Human Rights and Individual Liberty
“Give me liberty, or give me death!” Patrick Henry’s famous cry resonates deeply with modern liberal democratic citizens. Individual liberty and the closely associated notion of human rights have become essential measures of political legitimacy in the contemporary era, especially since the Second World War. However, they have been forcefully asserted and defended by philosophers and by political actors for centuries. Given their long pedigree, why is it that discourses of individual liberty and human rights remain among the most contentious of political discourses? Life in a political community necessarily entails certain limits on what individuals can and cannot do. How should we determine the proper extent of individual liberty? What does it mean to assert a right? What are the foundations of human rights? Are human rights truly universal, or are they, in fact, impositions of a hegemonic liberal culture? Are there any group-differentiated rights? If so, how should we resolve conflicts between human rights and group-differentiated rights? What happens when competing individual human rights conflict? How, and by whom, should human rights be enforced? What are the international obligations of states with regard to safeguarding human rights?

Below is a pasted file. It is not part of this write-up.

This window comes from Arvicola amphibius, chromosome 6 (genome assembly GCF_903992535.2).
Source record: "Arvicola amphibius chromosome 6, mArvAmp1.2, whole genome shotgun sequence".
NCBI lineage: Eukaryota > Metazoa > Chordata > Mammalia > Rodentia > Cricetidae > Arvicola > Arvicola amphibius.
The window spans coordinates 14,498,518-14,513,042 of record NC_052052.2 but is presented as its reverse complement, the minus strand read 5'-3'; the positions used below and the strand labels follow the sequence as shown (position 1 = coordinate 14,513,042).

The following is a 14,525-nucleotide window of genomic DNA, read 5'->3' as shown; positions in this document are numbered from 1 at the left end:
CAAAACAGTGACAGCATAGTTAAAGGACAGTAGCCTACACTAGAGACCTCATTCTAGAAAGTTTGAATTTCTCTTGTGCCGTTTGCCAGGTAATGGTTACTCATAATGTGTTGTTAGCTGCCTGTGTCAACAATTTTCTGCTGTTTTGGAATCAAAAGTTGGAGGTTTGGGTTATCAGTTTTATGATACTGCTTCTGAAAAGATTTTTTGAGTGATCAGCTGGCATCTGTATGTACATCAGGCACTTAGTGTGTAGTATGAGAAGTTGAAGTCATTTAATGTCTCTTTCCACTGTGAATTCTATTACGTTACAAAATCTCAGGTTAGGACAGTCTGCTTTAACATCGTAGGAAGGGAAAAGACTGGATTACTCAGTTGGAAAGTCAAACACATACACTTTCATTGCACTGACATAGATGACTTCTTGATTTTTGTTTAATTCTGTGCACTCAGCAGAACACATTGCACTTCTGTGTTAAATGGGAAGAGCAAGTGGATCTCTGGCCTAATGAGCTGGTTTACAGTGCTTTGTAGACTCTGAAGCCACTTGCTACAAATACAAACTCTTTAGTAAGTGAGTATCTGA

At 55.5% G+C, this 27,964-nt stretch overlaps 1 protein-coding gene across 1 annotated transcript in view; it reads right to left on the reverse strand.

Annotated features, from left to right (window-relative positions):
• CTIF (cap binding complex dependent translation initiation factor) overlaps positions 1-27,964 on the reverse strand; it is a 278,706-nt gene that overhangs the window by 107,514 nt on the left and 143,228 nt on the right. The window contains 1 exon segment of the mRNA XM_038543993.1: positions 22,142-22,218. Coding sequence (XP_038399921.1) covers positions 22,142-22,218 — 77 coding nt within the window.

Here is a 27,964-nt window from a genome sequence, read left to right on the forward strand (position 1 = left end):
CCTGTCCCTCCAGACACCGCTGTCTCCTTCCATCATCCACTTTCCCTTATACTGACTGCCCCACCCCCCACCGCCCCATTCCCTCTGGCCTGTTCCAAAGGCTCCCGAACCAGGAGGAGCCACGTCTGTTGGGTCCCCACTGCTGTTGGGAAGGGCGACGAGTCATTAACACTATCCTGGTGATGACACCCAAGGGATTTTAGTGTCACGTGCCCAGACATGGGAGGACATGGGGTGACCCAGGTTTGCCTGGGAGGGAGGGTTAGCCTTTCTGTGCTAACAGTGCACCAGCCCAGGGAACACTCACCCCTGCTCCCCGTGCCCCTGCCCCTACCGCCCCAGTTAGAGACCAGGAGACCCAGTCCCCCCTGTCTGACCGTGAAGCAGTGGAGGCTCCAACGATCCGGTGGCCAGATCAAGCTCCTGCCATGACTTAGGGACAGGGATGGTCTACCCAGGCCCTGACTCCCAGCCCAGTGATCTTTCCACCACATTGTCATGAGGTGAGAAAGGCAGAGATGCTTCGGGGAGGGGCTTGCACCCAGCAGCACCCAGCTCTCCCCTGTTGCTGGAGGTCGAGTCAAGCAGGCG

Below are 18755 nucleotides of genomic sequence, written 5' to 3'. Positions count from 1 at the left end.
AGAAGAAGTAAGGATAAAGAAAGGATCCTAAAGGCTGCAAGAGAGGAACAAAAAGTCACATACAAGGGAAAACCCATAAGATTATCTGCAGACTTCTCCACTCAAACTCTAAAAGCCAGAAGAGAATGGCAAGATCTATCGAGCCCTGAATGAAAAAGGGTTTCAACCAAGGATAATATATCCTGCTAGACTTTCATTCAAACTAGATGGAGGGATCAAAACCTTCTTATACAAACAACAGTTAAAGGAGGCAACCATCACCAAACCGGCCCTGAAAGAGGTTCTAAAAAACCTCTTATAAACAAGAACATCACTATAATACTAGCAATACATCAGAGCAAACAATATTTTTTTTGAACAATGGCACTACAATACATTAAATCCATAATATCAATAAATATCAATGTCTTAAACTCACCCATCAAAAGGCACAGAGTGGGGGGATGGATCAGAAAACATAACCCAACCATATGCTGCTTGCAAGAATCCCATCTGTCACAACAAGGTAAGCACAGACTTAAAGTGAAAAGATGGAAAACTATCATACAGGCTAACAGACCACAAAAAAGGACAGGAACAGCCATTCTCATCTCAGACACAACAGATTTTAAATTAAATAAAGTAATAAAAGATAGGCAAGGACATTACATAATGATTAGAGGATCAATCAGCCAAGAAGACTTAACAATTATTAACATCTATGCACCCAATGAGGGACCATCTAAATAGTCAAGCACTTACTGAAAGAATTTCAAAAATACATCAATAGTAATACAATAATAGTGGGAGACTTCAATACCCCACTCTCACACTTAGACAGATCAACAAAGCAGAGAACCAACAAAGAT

The Department of Political Science at Carleton offers a wide range of opportunities for studying individual liberty and human rights. Students will develop both the philosophical vocabulary and the practical knowledge to analyse questions concerning the foundations, extent, and safeguarding of individual liberty and human rights, philosophically, domestically, and internationally.
Select Courses Include
PSCI 1100 Democracy in Theory and Practice
PSCI 1501 Politics of Migration
PSCI 2302 History of Political Thought II
PSCI 2602 International Relations: Global Political Economy
PSCI 3109 The Politics of Law and Morality
PSCI 3200 U.S. Constitutional Politics
PSCI 3205 Mexican Politics
PSCI 3307 Politics of Human Rights
PSCI 3312 Enlightenment Political Thought
PSCI 3802 Globalization and Human Rights
PSCI 3805 Politics of Race
PSCI 4109 The Politics of the Canadian Charter of Rights and Freedoms
PSCI 4206 Indigenous Politics of North America
PSCI 4403 Reproductive Rights Policy in North America
Select Recent Publications
Sophie Marcotte Chénard, ‘Is Collingwood a Historicist? Remarks on Leo Strauss’s Critique of Collingwood’s Philosophy of History‘, Journal of the Philosophy of History, Vol.11, no. 3 (2017).
Marc Hanvelt, ‘Politeness, a Plurality of Interests, and the Public Realm: Hume on the liberty of the press’ in History of Political Thought, Vol.33, no.4 (2012).
W.R. Newell, ‘Heidegger on Freedom and Community: some political implications of his early thought’, American Political Science Review, September 1984.
Farhang Rajaee, Globalization on Trial: the Human Condition and the Information Civilization. Ottawa: IDRC and West Hartford Ct: Kumerian, 2000.
Fiona Robinson, ‘Human Rights and the Global Politics of Resistance: feminist perspectives’, Review of International Studies, Vol.29, no. 1 (2003).